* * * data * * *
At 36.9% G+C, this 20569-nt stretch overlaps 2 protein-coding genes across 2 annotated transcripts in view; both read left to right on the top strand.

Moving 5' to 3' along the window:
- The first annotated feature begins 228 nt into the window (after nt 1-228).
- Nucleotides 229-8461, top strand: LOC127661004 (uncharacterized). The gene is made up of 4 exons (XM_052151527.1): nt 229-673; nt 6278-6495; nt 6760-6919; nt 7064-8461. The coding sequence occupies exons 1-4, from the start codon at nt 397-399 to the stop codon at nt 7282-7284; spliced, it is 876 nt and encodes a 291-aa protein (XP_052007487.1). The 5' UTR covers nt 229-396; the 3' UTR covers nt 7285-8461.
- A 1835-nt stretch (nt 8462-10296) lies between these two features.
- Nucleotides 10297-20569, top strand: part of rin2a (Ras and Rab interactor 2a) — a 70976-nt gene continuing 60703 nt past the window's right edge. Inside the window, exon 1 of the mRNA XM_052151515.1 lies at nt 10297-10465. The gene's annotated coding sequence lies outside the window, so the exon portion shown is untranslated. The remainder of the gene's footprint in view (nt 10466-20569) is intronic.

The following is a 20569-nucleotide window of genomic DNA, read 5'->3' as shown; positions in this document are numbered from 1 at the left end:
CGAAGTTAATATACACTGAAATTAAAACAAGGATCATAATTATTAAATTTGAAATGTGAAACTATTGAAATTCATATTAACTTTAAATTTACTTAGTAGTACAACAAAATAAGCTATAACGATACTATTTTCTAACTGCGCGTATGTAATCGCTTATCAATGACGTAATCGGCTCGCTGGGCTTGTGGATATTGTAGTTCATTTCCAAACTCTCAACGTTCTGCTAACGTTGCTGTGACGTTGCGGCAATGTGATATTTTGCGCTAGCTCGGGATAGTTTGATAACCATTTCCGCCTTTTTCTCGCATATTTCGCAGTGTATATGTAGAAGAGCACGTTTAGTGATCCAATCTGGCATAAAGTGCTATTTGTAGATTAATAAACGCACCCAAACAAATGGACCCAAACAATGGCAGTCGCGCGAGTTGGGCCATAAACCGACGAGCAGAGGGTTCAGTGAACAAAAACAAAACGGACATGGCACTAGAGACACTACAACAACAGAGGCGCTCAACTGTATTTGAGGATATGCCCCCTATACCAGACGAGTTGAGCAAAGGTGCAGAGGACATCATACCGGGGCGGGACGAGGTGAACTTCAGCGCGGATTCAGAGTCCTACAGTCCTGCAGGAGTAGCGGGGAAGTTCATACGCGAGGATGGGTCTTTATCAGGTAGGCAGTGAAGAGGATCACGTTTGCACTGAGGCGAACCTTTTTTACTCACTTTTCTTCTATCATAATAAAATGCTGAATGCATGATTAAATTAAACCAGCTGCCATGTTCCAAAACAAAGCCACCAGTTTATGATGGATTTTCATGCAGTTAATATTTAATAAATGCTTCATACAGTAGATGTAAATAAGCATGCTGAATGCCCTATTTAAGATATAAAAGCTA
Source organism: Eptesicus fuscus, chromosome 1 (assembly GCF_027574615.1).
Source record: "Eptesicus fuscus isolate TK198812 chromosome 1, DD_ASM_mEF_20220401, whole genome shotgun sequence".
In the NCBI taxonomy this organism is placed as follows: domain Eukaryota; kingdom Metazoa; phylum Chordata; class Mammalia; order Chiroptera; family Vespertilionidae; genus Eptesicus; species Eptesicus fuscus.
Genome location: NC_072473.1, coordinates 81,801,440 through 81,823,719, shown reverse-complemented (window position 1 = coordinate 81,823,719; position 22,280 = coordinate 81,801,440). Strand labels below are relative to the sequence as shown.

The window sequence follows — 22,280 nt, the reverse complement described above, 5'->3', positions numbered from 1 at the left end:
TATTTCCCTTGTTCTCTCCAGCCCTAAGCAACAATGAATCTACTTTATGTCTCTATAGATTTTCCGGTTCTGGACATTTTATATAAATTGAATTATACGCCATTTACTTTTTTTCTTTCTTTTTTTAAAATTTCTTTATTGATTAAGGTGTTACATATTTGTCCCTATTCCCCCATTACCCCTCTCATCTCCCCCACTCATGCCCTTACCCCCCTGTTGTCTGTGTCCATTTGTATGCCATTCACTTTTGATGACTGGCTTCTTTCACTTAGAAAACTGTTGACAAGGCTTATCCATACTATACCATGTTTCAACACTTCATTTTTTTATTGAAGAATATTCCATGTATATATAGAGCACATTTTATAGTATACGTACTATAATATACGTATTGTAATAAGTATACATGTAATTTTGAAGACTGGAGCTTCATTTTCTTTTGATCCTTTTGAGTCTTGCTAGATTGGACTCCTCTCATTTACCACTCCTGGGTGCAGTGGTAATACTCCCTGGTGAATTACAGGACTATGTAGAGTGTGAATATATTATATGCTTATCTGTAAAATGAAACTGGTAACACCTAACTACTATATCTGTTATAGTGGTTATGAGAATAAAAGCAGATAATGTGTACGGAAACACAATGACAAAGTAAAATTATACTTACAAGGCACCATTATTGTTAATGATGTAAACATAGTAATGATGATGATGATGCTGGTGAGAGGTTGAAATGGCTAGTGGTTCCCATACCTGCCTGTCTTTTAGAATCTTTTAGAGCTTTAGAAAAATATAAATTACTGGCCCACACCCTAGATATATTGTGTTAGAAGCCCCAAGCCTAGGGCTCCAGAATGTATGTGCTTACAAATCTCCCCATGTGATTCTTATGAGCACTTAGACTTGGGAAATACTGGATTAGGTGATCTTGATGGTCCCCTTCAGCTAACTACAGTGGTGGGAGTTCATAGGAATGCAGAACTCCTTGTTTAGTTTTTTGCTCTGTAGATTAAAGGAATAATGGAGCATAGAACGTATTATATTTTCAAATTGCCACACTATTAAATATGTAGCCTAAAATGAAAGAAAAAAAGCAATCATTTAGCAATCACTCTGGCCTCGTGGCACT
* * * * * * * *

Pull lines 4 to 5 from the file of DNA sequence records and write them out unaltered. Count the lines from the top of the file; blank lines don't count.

- Nucleotides 229-8461, top strand: LOC127661004 (uncharacterized). The gene is made up of 4 exons (XM_052151527.1): nt 229-673; nt 6278-6495; nt 6760-6919; nt 7064-8461. The coding sequence occupies exons 1-4, from the start codon at nt 397-399 to the stop codon at nt 7282-7284; spliced, it is 876 nt and encodes a 291-aa protein (XP_052007487.1). The 5' UTR covers nt 229-396; the 3' UTR covers nt 7285-8461.
- A 1835-nt stretch (nt 8462-10296) lies between these two features.